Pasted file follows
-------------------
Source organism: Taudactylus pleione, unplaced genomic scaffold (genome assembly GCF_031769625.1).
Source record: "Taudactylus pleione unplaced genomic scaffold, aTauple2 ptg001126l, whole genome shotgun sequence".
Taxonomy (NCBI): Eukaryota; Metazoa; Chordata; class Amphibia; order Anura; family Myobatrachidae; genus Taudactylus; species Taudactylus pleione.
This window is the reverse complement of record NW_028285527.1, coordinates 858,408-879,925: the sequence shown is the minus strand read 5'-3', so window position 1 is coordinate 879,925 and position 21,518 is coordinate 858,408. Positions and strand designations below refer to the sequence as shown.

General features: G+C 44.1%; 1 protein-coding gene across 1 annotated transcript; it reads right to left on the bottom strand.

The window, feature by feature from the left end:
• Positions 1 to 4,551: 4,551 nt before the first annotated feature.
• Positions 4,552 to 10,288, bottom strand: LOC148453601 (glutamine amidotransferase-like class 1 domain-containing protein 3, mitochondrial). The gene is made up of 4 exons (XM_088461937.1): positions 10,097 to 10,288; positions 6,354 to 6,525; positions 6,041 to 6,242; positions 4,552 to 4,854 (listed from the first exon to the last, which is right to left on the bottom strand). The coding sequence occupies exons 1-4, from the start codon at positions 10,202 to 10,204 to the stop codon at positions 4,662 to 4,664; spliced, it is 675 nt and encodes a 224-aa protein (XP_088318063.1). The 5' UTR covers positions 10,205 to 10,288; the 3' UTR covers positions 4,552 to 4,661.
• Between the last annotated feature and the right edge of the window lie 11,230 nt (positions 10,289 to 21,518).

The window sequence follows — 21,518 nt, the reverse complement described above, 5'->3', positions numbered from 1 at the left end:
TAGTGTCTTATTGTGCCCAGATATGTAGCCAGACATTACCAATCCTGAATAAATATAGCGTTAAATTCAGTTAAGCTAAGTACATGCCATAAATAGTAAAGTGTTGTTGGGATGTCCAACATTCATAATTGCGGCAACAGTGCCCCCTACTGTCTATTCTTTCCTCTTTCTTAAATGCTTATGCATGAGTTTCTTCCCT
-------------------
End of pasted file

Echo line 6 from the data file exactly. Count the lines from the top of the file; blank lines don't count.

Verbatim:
The window, feature by feature from the left end: